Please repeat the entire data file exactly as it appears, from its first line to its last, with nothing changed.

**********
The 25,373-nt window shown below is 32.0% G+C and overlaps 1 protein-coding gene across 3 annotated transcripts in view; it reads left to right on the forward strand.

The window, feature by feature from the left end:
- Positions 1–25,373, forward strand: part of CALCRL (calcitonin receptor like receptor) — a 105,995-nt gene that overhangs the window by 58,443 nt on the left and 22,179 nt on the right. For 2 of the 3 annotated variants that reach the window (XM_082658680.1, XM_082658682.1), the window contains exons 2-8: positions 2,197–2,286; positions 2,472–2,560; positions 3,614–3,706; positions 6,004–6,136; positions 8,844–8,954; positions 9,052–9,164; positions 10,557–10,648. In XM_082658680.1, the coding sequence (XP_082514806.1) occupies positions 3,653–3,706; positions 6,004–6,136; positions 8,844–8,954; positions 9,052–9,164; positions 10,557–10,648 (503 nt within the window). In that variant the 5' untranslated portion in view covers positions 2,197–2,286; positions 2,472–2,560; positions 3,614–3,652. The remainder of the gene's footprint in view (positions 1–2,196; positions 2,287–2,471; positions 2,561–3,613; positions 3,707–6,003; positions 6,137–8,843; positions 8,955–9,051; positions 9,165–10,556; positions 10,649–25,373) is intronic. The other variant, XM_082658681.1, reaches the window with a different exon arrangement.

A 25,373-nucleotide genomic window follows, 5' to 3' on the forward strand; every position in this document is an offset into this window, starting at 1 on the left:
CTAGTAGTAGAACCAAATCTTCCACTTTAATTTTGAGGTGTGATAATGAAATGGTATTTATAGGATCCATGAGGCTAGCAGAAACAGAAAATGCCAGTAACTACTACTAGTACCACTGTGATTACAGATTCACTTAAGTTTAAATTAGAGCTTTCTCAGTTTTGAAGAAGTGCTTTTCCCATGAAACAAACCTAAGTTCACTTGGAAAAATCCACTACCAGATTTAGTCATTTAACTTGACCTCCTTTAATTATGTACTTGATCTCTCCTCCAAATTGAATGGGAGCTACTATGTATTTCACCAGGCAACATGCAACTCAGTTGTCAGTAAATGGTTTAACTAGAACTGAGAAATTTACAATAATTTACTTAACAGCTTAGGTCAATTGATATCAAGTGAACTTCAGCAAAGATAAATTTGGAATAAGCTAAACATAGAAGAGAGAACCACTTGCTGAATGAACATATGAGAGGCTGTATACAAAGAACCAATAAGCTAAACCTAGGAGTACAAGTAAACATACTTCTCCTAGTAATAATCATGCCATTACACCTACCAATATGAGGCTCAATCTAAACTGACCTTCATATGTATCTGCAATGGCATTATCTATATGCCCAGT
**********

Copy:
The 25,373-nt window shown below is 32.0% G+C and overlaps 1 protein-coding gene across 3 annotated transcripts in view; it reads left to right on the forward strand.

The window, feature by feature from the left end:
- Positions 1–25,373, forward strand: part of CALCRL (calcitonin receptor like receptor) — a 105,995-nt gene that overhangs the window by 58,443 nt on the left and 22,179 nt on the right. For 2 of the 3 annotated variants that reach the window (XM_082658680.1, XM_082658682.1), the window contains exons 2-8: positions 2,197–2,286; positions 2,472–2,560; positions 3,614–3,706; positions 6,004–6,136; positions 8,844–8,954; positions 9,052–9,164; positions 10,557–10,648. In XM_082658680.1, the coding sequence (XP_082514806.1) occupies positions 3,653–3,706; positions 6,004–6,136; positions 8,844–8,954; positions 9,052–9,164; positions 10,557–10,648 (503 nt within the window). In that variant the 5' untranslated portion in view covers positions 2,197–2,286; positions 2,472–2,560; positions 3,614–3,652. The remainder of the gene's footprint in view (positions 1–2,196; positions 2,287–2,471; positions 2,561–3,613; positions 3,707–6,003; positions 6,137–8,843; positions 8,955–9,051; positions 9,165–10,556; positions 10,649–25,373) is intronic. The other variant, XM_082658681.1, reaches the window with a different exon arrangement.

A 25,373-nucleotide genomic window follows, 5' to 3' on the forward strand; every position in this document is an offset into this window, starting at 1 on the left:
CTAGTAGTAGAACCAAATCTTCCACTTTAATTTTGAGGTGTGATAATGAAATGGTATTTATAGGATCCATGAGGCTAGCAGAAACAGAAAATGCCAGTAACTACTACTAGTACCACTGTGATTACAGATTCACTTAAGTTTAAATTAGAGCTTTCTCAGTTTTGAAGAAGTGCTTTTCCCATGAAACAAACCTAAGTTCACTTGGAAAAATCCACTACCAGATTTAGTCATTTAACTTGACCTCCTTTAATTATGTACTTGATCTCTCCTCCAAATTGAATGGGAGCTACTATGTATTTCACCAGGCAACATGCAACTCAGTTGTCAGTAAATGGTTTAACTAGAACTGAGAAATTTACAATAATTTACTTAACAGCTTAGGTCAATTGATATCAAGTGAACTTCAGCAAAGATAAATTTGGAATAAGCTAAACATAGAAGAGAGAACCACTTGCTGAATGAACATATGAGAGGCTGTATACAAAGAACCAATAAGCTAAACCTAGGAGTACAAGTAAACATACTTCTCCTAGTAATAATCATGCCATTACACCTACCAATATGAGGCTCAATCTAAACTGACCTTCATATGTATCTGCAATGGCATTATCTATATGCCCAGT